Sean M. Carroll has invented time travel. How do we know? The theoretical physicist somehow manages to teach at the California Institute of Technology, write for Discover Magazine’s Cosmic Variance, contribute his physics knowledge to TV (Fringe) and film (Thor, Tron:Legacy, The Avengers), and more than we have the energy to type out. Time travel is the logical explanation, but Carroll’s enthusiasm for communicating science is also a possible answer. Recently, Carroll took some time to chat with us about how he became involved in The Exchange, what questions he has been asked during consults, and what misperceptions each community has about the other.
Tell us about your background. What sparked your interest in physics?
I got interested in physics very early on, while I was still in elementary school. I’m not sure exactly what sparked it, but I started haunting our local public library, reading all the books in the low 500s of the Dewey Decimal System (math, astronomy, and physics). I loved reading about the Big Bang, black holes, and elementary particles, and became convinced that I wanted to “do” that for a living. At the time I had no idea what it meant to be a scientist, but it worked out eventually.
Quite a number of our consultants were inspired to explore science through Star Wars or Star Trek. Did you watch any science-fiction programming as a kid? Did it have any impact on your interest in science?
I watched some Star Trek, and loved Star Wars, but I wouldn’t say they were crucial to my interest in science. I read a lot of science fiction, especially Robert Heinlein, Isaac Asimov, and Roger Zelazny.
But at the time I didn’t consciously relate it to my interest in science. Of course, unconsciously all of these interests were driven by a common fascination with science and the future, and I wouldn’t be surprised if they reinforced each other below the surface.
How did you become involved with The Exchange? What projects have you worked on (that you can tell us about)?
Being a scientist living in L.A., especially one who is interested in outreach, it is inevitable that you will intersect with Hollywood at some point or another. In fact, I consulted a bit for the TV show Bones and the film Angels and Demons, even before The Exchange came along.
But once The Exchange did come along, I had a major in — I am married to Jennifer Ouellette, the founding director. She actually tried not to lean on me too much, but I was always available as an emergency back-up scientist in a pinch.
My first major consult was for Tron: Legacy. A small group of scientists, including myself, met with the director and writers and producers, tossing around ideas. Other notable projects include Thor and the TV show Fringe. But most of the consulting I’ve done has been for movie projects that are still deep in development, with directors like Michael Mann and Ridley Scott.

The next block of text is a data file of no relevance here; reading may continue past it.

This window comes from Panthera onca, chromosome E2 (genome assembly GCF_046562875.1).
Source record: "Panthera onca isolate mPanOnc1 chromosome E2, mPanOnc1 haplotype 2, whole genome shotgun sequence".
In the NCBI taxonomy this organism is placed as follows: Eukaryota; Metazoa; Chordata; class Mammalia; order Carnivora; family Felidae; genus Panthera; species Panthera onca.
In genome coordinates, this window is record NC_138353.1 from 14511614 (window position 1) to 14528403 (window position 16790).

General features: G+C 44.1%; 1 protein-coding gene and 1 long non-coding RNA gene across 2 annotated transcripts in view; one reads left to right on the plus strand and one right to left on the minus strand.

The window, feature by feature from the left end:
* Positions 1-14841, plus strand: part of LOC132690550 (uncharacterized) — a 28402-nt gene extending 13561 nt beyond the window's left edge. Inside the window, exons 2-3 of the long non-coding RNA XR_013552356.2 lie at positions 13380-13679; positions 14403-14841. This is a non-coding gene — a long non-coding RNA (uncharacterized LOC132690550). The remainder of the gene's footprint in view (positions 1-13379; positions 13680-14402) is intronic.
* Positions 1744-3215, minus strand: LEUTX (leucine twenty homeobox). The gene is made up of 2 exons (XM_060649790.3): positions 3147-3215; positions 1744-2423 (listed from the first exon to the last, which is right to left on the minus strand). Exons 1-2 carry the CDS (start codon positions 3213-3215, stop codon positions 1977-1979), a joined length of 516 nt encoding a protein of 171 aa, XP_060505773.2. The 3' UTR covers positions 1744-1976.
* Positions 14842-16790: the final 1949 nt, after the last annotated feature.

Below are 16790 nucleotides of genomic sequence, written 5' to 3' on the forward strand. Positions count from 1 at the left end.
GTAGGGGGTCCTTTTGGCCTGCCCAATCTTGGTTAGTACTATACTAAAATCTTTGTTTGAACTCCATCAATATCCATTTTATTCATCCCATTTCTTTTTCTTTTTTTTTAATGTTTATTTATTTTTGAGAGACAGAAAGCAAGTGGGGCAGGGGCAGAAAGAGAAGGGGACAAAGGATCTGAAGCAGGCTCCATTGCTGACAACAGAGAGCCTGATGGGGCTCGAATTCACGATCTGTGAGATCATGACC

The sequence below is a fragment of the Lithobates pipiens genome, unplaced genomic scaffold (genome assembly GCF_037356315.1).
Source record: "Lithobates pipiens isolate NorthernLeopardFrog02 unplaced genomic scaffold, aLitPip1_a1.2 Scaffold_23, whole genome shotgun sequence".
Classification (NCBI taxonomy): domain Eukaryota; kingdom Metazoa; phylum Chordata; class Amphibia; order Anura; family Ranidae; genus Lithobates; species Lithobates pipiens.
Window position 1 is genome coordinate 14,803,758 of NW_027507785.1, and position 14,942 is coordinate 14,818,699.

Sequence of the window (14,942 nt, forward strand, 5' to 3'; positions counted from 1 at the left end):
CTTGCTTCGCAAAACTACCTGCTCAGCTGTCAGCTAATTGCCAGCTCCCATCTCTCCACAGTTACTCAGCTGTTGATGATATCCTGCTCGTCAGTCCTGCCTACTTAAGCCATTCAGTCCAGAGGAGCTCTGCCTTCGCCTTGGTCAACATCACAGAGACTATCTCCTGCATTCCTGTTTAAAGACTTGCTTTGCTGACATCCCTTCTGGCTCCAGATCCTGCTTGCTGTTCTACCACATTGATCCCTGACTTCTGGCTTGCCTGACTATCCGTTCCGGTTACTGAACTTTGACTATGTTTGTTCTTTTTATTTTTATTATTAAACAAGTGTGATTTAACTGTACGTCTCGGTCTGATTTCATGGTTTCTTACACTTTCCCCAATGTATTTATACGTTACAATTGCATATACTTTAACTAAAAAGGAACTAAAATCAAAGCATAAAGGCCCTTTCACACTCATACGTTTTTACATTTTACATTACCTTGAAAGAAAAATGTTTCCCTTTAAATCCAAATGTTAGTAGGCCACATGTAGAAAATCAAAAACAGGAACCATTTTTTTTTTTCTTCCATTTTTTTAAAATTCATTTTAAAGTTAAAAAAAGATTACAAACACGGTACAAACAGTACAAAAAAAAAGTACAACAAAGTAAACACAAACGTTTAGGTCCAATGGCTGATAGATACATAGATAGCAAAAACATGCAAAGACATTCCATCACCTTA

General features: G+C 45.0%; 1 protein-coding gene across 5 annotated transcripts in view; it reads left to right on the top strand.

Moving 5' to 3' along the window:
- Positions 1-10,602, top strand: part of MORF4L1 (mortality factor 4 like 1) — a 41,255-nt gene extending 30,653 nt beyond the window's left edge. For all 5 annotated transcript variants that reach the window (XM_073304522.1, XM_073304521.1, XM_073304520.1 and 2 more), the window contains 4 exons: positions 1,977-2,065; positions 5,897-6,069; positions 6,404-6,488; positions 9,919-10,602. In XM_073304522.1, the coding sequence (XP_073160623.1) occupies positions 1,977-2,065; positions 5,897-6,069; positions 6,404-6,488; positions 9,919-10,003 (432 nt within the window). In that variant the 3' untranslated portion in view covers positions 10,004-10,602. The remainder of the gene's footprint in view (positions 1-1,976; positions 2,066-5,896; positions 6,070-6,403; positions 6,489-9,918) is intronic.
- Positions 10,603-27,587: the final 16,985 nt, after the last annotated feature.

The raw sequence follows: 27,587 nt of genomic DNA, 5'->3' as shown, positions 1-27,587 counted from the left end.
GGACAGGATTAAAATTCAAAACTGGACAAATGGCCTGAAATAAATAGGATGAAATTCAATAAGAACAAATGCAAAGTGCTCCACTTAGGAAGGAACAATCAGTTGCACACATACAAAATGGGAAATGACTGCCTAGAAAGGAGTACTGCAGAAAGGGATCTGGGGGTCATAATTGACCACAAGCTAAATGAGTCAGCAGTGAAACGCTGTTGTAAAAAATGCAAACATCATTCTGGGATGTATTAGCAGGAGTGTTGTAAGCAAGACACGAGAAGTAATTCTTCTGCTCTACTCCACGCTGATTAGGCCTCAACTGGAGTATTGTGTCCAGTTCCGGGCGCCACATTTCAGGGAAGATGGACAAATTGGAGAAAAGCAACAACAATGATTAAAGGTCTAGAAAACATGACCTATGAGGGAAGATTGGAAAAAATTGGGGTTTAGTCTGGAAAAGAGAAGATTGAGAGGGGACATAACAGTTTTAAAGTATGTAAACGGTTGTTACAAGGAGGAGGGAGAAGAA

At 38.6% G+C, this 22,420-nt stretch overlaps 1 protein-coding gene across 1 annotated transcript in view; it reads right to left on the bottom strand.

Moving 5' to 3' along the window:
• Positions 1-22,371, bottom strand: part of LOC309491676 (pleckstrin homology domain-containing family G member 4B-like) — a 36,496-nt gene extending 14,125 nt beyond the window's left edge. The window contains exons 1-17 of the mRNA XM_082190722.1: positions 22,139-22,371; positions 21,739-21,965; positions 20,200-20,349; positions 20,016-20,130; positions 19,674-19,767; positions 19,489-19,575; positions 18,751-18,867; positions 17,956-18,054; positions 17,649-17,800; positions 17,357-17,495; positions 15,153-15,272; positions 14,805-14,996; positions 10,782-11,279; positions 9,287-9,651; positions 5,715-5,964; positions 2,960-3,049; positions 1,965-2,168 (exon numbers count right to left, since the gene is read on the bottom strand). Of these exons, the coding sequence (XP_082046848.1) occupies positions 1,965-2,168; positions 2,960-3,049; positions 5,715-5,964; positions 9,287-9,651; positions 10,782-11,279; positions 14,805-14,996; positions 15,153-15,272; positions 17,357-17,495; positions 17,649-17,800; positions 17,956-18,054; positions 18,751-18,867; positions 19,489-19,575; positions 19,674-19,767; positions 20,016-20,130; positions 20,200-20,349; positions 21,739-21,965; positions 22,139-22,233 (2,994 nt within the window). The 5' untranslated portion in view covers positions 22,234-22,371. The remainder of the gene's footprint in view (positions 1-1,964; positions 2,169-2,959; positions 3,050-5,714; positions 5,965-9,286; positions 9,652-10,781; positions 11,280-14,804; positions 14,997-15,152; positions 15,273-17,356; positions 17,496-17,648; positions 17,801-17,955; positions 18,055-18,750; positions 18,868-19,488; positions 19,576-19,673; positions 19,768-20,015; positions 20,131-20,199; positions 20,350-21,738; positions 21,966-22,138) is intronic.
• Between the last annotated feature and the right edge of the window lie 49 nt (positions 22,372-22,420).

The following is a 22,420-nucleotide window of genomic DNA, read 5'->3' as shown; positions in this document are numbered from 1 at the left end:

Can you give us examples of the questions you’ve been asked during consults? Has any particular question stood out from the rest?
There are roughly two types of questions. One is very specific and down-to-Earth: “I want to do this, how can we make it scientifically respectable?” The other one, more fun, is the open-ender: “How could we do something cool here?” People always want to know how to travel faster than light or backward in time. But the best questions are about building new worlds. “How can we make magic work in a way that is compatible with modern technology?”
Some questions are more about scientists than about science. When we were discussing Natalie Portman’s scientist character in Thor, the producers wanted to know what her lifestyle would be like — what music or books she would be associated with, what kinds of posters might be on her walls.
What misperceptions do scientists, in general, have about the entertainment industry, and what misperceptions does the entertainment industry have about scientists?
Scientists tend to underestimate the passion and intelligence of filmmakers, who are generally very dedicated to getting things right as long as it’s feasible and doesn’t get in the way of the story. But in order to get things right, scientists have to offer constructive advice on how to reconcile the demands of the story with the laws of nature. If we can do that, the storytellers are usually more than happy to go along.
On the entertainment side, the stereotype is that scientists are scolds who ruin movies and shows by insisting on perfect realism. There’s an element of truth there, but they are often surprised to learn that scientists can actually be good sources of new and interesting ideas.
You have quite the following on Twitter. Is there a science community on Twitter?
There’s some science community, but there’s a bigger science-communication community (perhaps for obvious reasons). Scientists as a rule haven’t flocked to social media, although there are a growing number of exceptions.
Thinking of the next generation of filmmakers and scientists – what message would you like to share with them?
I’d like to see filmmakers and scientists start talking to each other at a very early stage, before plans are set in stone. Scientists are dismayed by questions along the lines of “We’re doing this, give us some vocabulary that will make it sound respectable.” But they can give very useful input if they are asked “How can we achieve these particular ideas?” Likewise, filmmakers are dismayed when they are told “You can’t do that.” But they love hearing “Here’s a much better way of doing that.”
Anything else you would like to share?
The most important point I like to share is that “getting it right” is not opposed to good storytelling — it makes the story better, when properly applied. Audiences can tell when the science is hokey or the scientists are portrayed as caricatures, even if they can’t explicitly put their finger on it. Being in touch with how the universe works is an important part of telling a riveting story.